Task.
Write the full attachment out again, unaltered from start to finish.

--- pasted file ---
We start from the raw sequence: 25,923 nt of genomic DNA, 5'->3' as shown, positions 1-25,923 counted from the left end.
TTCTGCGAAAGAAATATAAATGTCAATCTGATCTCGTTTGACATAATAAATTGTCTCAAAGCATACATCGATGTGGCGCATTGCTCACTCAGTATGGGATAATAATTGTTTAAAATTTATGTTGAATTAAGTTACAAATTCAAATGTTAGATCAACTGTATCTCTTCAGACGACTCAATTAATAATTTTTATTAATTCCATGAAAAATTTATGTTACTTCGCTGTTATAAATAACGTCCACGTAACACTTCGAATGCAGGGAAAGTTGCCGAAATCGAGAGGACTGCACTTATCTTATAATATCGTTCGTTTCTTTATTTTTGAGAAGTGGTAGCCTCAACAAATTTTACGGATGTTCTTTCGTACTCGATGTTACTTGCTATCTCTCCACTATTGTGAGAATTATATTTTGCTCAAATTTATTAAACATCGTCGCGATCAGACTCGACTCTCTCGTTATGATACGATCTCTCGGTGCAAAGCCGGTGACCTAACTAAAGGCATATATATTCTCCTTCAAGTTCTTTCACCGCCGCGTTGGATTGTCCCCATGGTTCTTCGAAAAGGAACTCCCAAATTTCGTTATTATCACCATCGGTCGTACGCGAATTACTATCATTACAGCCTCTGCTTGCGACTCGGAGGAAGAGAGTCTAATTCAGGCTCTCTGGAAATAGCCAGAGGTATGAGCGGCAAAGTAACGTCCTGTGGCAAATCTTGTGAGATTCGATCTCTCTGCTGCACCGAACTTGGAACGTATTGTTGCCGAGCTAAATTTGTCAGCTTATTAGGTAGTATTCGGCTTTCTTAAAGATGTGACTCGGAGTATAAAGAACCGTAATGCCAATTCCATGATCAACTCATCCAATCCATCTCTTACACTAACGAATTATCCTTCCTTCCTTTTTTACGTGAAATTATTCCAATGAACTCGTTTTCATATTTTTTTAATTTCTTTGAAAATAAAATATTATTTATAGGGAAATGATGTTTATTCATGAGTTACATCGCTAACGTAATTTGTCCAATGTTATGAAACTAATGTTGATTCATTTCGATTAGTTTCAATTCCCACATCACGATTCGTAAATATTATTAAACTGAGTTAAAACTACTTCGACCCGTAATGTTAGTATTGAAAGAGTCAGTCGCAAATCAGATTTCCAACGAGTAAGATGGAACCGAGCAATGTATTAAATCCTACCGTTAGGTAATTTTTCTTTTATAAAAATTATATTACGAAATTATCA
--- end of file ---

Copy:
We start from the raw sequence: 25,923 nt of genomic DNA, 5'->3' as shown, positions 1-25,923 counted from the left end.
TTCTGCGAAAGAAATATAAATGTCAATCTGATCTCGTTTGACATAATAAATTGTCTCAAAGCATACATCGATGTGGCGCATTGCTCACTCAGTATGGGATAATAATTGTTTAAAATTTATGTTGAATTAAGTTACAAATTCAAATGTTAGATCAACTGTATCTCTTCAGACGACTCAATTAATAATTTTTATTAATTCCATGAAAAATTTATGTTACTTCGCTGTTATAAATAACGTCCACGTAACACTTCGAATGCAGGGAAAGTTGCCGAAATCGAGAGGACTGCACTTATCTTATAATATCGTTCGTTTCTTTATTTTTGAGAAGTGGTAGCCTCAACAAATTTTACGGATGTTCTTTCGTACTCGATGTTACTTGCTATCTCTCCACTATTGTGAGAATTATATTTTGCTCAAATTTATTAAACATCGTCGCGATCAGACTCGACTCTCTCGTTATGATACGATCTCTCGGTGCAAAGCCGGTGACCTAACTAAAGGCATATATATTCTCCTTCAAGTTCTTTCACCGCCGCGTTGGATTGTCCCCATGGTTCTTCGAAAAGGAACTCCCAAATTTCGTTATTATCACCATCGGTCGTACGCGAATTACTATCATTACAGCCTCTGCTTGCGACTCGGAGGAAGAGAGTCTAATTCAGGCTCTCTGGAAATAGCCAGAGGTATGAGCGGCAAAGTAACGTCCTGTGGCAAATCTTGTGAGATTCGATCTCTCTGCTGCACCGAACTTGGAACGTATTGTTGCCGAGCTAAATTTGTCAGCTTATTAGGTAGTATTCGGCTTTCTTAAAGATGTGACTCGGAGTATAAAGAACCGTAATGCCAATTCCATGATCAACTCATCCAATCCATCTCTTACACTAACGAATTATCCTTCCTTCCTTTTTTACGTGAAATTATTCCAATGAACTCGTTTTCATATTTTTTTAATTTCTTTGAAAATAAAATATTATTTATAGGGAAATGATGTTTATTCATGAGTTACATCGCTAACGTAATTTGTCCAATGTTATGAAACTAATGTTGATTCATTTCGATTAGTTTCAATTCCCACATCACGATTCGTAAATATTATTAAACTGAGTTAAAACTACTTCGACCCGTAATGTTAGTATTGAAAGAGTCAGTCGCAAATCAGATTTCCAACGAGTAAGATGGAACCGAGCAATGTATTAAATCCTACCGTTAGGTAATTTTTCTTTTATAAAAATTATATTACGAAATTATCA